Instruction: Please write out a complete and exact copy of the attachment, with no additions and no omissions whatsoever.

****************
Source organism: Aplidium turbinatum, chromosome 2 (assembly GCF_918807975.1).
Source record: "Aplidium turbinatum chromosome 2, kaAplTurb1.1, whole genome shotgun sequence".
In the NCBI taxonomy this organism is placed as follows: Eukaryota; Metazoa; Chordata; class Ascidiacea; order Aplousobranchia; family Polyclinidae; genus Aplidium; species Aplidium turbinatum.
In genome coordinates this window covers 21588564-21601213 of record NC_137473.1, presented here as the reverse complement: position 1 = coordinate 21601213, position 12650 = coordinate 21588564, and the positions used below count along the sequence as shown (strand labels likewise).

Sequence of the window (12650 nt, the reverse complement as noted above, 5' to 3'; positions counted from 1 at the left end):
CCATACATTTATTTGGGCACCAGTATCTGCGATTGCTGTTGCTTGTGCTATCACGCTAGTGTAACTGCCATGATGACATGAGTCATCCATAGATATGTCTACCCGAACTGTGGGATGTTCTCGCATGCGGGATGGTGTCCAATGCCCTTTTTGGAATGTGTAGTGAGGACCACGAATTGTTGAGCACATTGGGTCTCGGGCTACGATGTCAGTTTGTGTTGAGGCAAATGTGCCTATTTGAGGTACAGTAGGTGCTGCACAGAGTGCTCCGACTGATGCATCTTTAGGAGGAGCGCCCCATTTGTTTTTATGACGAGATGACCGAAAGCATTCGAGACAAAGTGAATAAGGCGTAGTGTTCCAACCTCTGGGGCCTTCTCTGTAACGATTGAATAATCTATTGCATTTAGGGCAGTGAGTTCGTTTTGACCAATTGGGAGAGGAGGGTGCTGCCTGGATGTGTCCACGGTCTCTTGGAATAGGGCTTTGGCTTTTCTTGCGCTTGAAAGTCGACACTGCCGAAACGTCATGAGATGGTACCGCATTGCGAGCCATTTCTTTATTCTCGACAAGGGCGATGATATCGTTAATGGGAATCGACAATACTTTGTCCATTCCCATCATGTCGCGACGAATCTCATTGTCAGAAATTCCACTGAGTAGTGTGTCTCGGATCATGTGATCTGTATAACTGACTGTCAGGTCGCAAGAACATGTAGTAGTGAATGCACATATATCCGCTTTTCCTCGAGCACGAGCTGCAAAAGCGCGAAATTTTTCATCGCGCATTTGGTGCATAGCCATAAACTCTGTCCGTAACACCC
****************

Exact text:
Source organism: Aplidium turbinatum, chromosome 2 (assembly GCF_918807975.1).
Source record: "Aplidium turbinatum chromosome 2, kaAplTurb1.1, whole genome shotgun sequence".
In the NCBI taxonomy this organism is placed as follows: Eukaryota; Metazoa; Chordata; class Ascidiacea; order Aplousobranchia; family Polyclinidae; genus Aplidium; species Aplidium turbinatum.
In genome coordinates this window covers 21588564-21601213 of record NC_137473.1, presented here as the reverse complement: position 1 = coordinate 21601213, position 12650 = coordinate 21588564, and the positions used below count along the sequence as shown (strand labels likewise).

Sequence of the window (12650 nt, the reverse complement as noted above, 5' to 3'; positions counted from 1 at the left end):
CCATACATTTATTTGGGCACCAGTATCTGCGATTGCTGTTGCTTGTGCTATCACGCTAGTGTAACTGCCATGATGACATGAGTCATCCATAGATATGTCTACCCGAACTGTGGGATGTTCTCGCATGCGGGATGGTGTCCAATGCCCTTTTTGGAATGTGTAGTGAGGACCACGAATTGTTGAGCACATTGGGTCTCGGGCTACGATGTCAGTTTGTGTTGAGGCAAATGTGCCTATTTGAGGTACAGTAGGTGCTGCACAGAGTGCTCCGACTGATGCATCTTTAGGAGGAGCGCCCCATTTGTTTTTATGACGAGATGACCGAAAGCATTCGAGACAAAGTGAATAAGGCGTAGTGTTCCAACCTCTGGGGCCTTCTCTGTAACGATTGAATAATCTATTGCATTTAGGGCAGTGAGTTCGTTTTGACCAATTGGGAGAGGAGGGTGCTGCCTGGATGTGTCCACGGTCTCTTGGAATAGGGCTTTGGCTTTTCTTGCGCTTGAAAGTCGACACTGCCGAAACGTCATGAGATGGTACCGCATTGCGAGCCATTTCTTTATTCTCGACAAGGGCGATGATATCGTTAATGGGAATCGACAATACTTTGTCCATTCCCATCATGTCGCGACGAATCTCATTGTCAGAAATTCCACTGAGTAGTGTGTCTCGGATCATGTGATCTGTATAACTGACTGTCAGGTCGCAAGAACATGTAGTAGTGAATGCACATATATCCGCTTTTCCTCGAGCACGAGCTGCAAAAGCGCGAAATTTTTCATCGCGCATTTGGTGCATAGCCATAAACTCTGTCCGTAACACCC